|Reminder from:||californiadisasters Yahoo! Group|
|Title:||1939 El Cordonazo Tropical Storm|
|Date:||Sunday September 25, 2011|
|Time:||3:00 pm - 3:00 pm|
|Repeats:||This event repeats every year.|
|Location:||Los Angeles County|
|Notes:||On this date in 1939 the only tropical storm to make landfall in California in the 20th Century did so with its center of circulation passing over Long Beach, CA. |
That this storm system was even able to survive the typically cold waters along the coast of California was due to the presence of an ongoing El Nino climate condition.
This tropical system formed ten days earlier off the coast of Central America and subsequently strengthened to hurricane force before weakening to strong tropical storm force with maximum sustained winds near minimal Category One hurricane intensity.
The storm brought destructive winds and rains to the coastal waters and valleys and mountains of Southern California from Ventura to Orange County.
Numerous ships sank along the California Coast killing 48 people while 6 people died on beaches and dozens more were killed inland due to flooding. The later category of fatalities is difficult to count due deadly flooding the day before tropical storm made landfall. It is also worth noting that these storms ended a heat wave that killed 90 people.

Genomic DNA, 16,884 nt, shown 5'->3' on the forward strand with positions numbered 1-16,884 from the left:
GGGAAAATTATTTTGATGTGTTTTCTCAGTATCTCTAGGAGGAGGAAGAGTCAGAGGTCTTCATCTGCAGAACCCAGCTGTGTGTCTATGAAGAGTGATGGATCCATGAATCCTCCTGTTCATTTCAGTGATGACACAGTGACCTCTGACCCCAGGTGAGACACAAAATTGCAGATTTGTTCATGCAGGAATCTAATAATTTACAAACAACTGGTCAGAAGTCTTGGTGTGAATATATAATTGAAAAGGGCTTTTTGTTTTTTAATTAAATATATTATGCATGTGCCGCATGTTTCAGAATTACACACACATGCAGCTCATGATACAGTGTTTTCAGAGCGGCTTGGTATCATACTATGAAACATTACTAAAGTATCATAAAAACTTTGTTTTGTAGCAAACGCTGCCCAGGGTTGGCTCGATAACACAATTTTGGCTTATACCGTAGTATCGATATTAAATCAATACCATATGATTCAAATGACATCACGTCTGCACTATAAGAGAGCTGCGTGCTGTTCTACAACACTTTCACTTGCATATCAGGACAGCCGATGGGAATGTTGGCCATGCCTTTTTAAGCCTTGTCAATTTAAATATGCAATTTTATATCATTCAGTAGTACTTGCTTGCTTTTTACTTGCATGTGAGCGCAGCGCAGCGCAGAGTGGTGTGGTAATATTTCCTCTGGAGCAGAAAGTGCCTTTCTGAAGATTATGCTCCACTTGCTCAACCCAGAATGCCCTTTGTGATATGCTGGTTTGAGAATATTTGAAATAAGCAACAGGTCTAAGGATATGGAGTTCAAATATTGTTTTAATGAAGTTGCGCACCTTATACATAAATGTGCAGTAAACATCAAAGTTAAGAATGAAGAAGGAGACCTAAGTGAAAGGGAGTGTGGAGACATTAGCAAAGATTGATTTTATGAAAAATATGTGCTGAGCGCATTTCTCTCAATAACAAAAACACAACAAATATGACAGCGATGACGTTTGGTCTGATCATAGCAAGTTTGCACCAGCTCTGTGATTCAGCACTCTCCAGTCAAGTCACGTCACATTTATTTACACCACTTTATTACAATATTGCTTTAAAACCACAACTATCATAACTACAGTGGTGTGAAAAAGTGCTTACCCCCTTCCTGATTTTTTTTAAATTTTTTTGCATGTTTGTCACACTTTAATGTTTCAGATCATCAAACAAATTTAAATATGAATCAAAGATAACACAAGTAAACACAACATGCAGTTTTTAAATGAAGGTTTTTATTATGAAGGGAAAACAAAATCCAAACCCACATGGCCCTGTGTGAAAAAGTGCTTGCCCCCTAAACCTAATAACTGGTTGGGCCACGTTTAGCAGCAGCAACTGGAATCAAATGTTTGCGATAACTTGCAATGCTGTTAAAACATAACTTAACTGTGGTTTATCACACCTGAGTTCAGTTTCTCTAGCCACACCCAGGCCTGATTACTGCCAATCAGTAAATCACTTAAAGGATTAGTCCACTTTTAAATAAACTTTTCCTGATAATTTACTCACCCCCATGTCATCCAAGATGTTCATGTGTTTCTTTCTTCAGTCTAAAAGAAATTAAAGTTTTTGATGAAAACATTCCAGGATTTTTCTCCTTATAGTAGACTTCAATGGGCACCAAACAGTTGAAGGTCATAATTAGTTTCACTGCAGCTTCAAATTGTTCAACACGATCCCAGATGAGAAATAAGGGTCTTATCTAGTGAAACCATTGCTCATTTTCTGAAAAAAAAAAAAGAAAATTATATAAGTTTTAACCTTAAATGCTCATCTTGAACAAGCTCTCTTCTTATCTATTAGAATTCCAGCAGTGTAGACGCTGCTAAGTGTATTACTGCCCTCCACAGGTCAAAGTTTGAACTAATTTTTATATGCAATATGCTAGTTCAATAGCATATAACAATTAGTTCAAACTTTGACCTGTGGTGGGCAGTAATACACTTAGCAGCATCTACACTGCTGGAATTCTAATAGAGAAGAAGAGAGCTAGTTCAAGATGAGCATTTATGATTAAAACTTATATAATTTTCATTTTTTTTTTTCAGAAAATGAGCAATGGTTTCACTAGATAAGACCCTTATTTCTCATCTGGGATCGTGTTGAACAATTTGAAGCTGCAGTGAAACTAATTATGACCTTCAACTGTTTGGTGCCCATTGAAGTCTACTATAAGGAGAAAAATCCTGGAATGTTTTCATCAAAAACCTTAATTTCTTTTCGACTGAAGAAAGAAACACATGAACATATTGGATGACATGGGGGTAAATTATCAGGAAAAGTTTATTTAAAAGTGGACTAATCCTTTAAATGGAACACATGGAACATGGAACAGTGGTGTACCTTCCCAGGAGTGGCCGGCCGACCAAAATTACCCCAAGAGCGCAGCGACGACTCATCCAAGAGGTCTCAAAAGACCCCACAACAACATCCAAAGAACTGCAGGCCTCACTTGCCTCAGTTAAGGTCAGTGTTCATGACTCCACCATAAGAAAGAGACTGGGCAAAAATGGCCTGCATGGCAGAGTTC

In the Long Beach area the storm's winds blew out innumerable windows. Coastal flooding occurred all up and down the coast of the LA Basin. The pier at Point Mugu was destroyed.
The Los Angeles River was transformed into a raging torrent. Power outages were widespread throughout the Los Angeles Basin and the City of Los Angeles experienced widespread street and building flooding and stranded cars. Coastal areas of Southern California were cluttered with debris.
Even the Mojave and Colorado Deserts (high and low deserts) experienced damaging floods as rail lines were washed out near Needles and Indio. Agricultural damage was extreme in the Coachella Valley due to flooding.
As a result of this storm the National Weather Bureau (forerunner to the National Weather Service) established an office in Southern California.
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